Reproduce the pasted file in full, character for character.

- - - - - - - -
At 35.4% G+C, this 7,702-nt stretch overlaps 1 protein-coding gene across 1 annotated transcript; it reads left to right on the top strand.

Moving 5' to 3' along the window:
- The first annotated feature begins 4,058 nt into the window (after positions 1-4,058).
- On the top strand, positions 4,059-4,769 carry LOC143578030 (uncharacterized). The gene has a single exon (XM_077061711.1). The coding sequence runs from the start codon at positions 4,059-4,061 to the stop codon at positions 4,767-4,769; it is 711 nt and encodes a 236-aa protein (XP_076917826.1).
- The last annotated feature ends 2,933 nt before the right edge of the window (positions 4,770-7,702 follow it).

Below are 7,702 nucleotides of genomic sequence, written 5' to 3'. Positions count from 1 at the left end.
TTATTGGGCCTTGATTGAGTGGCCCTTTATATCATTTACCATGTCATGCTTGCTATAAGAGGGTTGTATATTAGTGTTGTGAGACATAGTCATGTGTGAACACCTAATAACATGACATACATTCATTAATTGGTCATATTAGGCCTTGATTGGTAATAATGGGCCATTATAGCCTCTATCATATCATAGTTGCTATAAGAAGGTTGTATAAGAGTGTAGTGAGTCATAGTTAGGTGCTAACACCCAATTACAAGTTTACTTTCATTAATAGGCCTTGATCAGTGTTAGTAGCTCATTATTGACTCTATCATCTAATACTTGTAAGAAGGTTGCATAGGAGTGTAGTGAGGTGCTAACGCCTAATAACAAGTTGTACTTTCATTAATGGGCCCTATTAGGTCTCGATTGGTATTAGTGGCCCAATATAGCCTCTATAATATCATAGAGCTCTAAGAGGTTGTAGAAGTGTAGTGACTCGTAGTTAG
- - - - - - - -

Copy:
At 35.4% G+C, this 7,702-nt stretch overlaps 1 protein-coding gene across 1 annotated transcript; it reads left to right on the top strand.

Moving 5' to 3' along the window:
- The first annotated feature begins 4,058 nt into the window (after positions 1-4,058).
- On the top strand, positions 4,059-4,769 carry LOC143578030 (uncharacterized). The gene has a single exon (XM_077061711.1). The coding sequence runs from the start codon at positions 4,059-4,061 to the stop codon at positions 4,767-4,769; it is 711 nt and encodes a 236-aa protein (XP_076917826.1).
- The last annotated feature ends 2,933 nt before the right edge of the window (positions 4,770-7,702 follow it).

Below are 7,702 nucleotides of genomic sequence, written 5' to 3'. Positions count from 1 at the left end.
TTATTGGGCCTTGATTGAGTGGCCCTTTATATCATTTACCATGTCATGCTTGCTATAAGAGGGTTGTATATTAGTGTTGTGAGACATAGTCATGTGTGAACACCTAATAACATGACATACATTCATTAATTGGTCATATTAGGCCTTGATTGGTAATAATGGGCCATTATAGCCTCTATCATATCATAGTTGCTATAAGAAGGTTGTATAAGAGTGTAGTGAGTCATAGTTAGGTGCTAACACCCAATTACAAGTTTACTTTCATTAATAGGCCTTGATCAGTGTTAGTAGCTCATTATTGACTCTATCATCTAATACTTGTAAGAAGGTTGCATAGGAGTGTAGTGAGGTGCTAACGCCTAATAACAAGTTGTACTTTCATTAATGGGCCCTATTAGGTCTCGATTGGTATTAGTGGCCCAATATAGCCTCTATAATATCATAGAGCTCTAAGAGGTTGTAGAAGTGTAGTGACTCGTAGTTAG